For many years, I have read through the Bible each year. Like many, I find that certain books of the Bible are harder than others to navigate through. One of those books certainly would be Ecclesiastes. In a nutshell Solomon goes on and on in most of the book about how meaningless life is. How everything is a “chasing after the wind”.

As one of the richest and wisest men to have ever lived, King Solomon starts by giving a list of the things he did in seeking contentment and a meaningful life: wisdom, money, power, massive building projects, materialism, wine, sexual pleasures (700 wives and 300 concubines) yet all the things he tried never brought him contentment. In fact, his wives and concubines led him away from God and into serious idolatry.

In many ways, the book of Ecclesiastes could very well sum up our lives in our present day world – a world that is seeking after everything except God to find contentment and fulfillment in life. It is not until the next to the last verse of the book that Solomon finally puts the pieces together – “Now all has been heard; here is the conclusion of the matter: Fear God and keep His commandments, for this is the whole [duty] of man.” (Eccl. 12:13 NIV). His two most important commandments are: “Love the Lord your God with all your heart and with all your soul and with all your mind and with all your strength” and “Love your neighbor as yourself.” (Mark 12:30-31 NIV)

The Bible also says – “Whatever you do, work at it with all your heart, as working for the Lord, not for men, since you know that you will receive an inheritance from the Lord as a reward. It is the Lord Christ you are serving.” (Colossians 3:23-24 NIV)

The message for today is that your life is not meaningless if you have accepted Jesus Christ as your Lord and Savior and have put Him first in your life. Our lives as Christians are not meaningless when we have a servant’s heart towards others. In fact I believe that everything a Christian does that is not sin can be an act of righteousness. Nurturing, providing and caring for our spouses, children, grandchildren, friends, neighbors and total strangers can all be acts of righteousness. Even the seemingly mundane and routine things like changing a soiled diaper or holding a door open can be meaningful and righteous acts when they are done with Christ in our heart and mind. “Many a humble soul will be amazed to find that the seed it sowed in weakness, in the dust of daily life, has blossomed into immortal flowers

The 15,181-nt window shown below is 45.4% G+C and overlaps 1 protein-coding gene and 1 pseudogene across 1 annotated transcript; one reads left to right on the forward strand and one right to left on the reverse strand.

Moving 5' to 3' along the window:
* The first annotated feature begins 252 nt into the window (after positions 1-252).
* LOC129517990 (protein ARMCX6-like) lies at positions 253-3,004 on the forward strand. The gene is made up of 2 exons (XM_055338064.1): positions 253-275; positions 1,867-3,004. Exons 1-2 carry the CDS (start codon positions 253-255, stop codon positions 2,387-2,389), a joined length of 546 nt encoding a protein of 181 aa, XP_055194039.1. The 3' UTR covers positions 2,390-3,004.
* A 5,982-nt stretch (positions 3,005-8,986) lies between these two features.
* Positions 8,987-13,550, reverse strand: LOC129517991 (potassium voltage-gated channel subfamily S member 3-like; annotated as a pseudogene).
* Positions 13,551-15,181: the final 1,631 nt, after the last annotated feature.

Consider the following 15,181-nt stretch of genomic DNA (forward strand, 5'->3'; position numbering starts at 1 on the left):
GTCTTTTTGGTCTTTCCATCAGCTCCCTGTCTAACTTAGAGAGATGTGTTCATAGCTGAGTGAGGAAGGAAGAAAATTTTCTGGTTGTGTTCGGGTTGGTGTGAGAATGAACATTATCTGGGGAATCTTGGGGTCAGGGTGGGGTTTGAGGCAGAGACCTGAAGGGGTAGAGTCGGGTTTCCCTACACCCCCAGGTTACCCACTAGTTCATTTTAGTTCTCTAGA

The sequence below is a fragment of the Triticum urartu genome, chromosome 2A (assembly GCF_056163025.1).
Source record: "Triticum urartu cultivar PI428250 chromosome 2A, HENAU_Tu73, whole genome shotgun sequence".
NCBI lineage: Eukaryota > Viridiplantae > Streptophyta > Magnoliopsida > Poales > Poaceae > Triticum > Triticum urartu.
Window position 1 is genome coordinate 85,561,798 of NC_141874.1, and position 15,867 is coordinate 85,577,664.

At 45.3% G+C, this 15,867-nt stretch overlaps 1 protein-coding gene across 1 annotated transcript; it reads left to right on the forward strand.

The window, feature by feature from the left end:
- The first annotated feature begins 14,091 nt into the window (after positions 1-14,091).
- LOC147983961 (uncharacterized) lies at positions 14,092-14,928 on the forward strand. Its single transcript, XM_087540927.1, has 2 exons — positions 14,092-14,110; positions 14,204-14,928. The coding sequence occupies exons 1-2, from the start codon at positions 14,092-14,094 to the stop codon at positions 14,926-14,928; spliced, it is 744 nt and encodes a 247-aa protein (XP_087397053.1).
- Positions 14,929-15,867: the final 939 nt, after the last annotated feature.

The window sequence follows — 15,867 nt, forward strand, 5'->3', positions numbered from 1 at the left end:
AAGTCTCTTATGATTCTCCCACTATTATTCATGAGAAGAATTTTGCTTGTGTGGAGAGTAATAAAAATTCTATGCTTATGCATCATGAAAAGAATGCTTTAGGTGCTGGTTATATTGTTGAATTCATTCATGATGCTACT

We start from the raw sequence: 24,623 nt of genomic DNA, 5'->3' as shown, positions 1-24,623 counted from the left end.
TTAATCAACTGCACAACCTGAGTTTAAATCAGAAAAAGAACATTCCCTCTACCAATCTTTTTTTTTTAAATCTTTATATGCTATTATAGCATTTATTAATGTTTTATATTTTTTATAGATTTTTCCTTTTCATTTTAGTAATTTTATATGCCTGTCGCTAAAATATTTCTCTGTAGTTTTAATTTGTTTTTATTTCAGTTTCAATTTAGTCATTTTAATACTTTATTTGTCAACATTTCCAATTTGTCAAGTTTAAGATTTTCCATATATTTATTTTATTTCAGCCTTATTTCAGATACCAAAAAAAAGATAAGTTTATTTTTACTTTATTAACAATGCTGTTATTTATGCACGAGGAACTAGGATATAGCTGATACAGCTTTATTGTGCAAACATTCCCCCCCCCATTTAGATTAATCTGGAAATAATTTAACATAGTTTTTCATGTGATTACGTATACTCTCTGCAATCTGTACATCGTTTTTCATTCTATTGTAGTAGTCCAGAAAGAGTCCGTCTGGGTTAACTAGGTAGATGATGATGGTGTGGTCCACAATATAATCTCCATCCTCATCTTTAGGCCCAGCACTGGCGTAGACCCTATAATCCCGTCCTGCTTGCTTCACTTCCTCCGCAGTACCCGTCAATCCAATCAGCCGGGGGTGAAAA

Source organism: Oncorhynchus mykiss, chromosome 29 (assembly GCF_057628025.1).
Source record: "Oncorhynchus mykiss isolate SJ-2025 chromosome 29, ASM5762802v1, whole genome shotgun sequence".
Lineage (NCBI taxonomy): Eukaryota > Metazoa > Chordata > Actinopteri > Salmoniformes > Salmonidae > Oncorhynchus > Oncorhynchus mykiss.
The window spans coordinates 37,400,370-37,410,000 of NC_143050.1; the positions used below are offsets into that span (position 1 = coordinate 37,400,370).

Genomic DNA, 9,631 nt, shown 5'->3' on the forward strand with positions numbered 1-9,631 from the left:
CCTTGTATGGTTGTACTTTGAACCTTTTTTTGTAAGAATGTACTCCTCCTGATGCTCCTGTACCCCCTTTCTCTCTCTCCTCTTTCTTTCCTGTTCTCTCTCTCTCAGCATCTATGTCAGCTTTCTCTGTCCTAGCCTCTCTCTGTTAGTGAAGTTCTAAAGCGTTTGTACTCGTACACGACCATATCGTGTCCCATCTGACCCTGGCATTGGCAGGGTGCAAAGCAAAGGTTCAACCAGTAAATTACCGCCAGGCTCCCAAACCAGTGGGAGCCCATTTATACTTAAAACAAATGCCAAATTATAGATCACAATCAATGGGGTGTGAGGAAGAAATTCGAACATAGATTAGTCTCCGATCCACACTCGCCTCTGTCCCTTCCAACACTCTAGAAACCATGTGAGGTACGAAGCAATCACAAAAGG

under the eye of the Lord.” (Harriet Beecher Stowe)

A question for all of us would be what are we doing that could be a “chasing after the wind”? Might it be our careers, the pursuit of money, fame, status, physical appearance…? Remember, God won’t ask how many promotions you took to chase a dollar bill, how many friends you have on Facebook or how much time you spent at the gym. However, He will look at how many promotions you refused to advance your family’s quality of life, how many friends you’ve helped find Christ and how much time you spent with Him.”

 

September 2013

How do you smell?